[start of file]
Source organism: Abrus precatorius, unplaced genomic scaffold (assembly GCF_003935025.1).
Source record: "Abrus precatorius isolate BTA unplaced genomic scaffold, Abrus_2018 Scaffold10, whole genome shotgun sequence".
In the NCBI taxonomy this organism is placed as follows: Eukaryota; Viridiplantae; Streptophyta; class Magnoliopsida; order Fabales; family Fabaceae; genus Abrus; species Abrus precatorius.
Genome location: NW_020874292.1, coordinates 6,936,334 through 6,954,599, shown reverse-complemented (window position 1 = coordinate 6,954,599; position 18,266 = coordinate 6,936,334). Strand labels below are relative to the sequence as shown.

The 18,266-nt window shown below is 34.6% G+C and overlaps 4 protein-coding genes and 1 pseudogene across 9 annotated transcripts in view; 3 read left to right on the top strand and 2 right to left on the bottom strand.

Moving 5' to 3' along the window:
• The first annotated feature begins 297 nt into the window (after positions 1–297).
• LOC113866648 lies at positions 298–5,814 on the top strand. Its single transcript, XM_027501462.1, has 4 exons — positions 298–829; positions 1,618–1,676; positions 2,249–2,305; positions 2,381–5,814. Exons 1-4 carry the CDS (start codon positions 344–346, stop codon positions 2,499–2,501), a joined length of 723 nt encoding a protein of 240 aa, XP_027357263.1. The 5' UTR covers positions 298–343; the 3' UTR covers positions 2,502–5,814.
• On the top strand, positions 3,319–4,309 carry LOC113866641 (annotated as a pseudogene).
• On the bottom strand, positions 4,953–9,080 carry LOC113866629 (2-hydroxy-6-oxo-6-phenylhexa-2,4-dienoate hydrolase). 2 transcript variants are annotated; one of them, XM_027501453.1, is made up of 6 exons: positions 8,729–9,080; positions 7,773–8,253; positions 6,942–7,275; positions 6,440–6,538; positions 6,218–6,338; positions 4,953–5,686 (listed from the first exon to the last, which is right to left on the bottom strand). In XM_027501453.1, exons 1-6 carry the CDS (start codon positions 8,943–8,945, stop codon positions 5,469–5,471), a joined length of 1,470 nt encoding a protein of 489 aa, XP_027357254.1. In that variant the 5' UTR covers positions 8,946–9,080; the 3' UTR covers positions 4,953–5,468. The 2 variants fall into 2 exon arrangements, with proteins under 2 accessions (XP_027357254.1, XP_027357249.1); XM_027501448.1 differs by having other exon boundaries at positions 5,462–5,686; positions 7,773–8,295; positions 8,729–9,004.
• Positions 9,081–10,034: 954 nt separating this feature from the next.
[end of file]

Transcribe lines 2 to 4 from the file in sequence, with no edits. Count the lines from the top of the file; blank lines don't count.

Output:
Source record: "Abrus precatorius isolate BTA unplaced genomic scaffold, Abrus_2018 Scaffold10, whole genome shotgun sequence".
In the NCBI taxonomy this organism is placed as follows: Eukaryota; Viridiplantae; Streptophyta; class Magnoliopsida; order Fabales; family Fabaceae; genus Abrus; species Abrus precatorius.
Genome location: NW_020874292.1, coordinates 6,936,334 through 6,954,599, shown reverse-complemented (window position 1 = coordinate 6,954,599; position 18,266 = coordinate 6,936,334). Strand labels below are relative to the sequence as shown.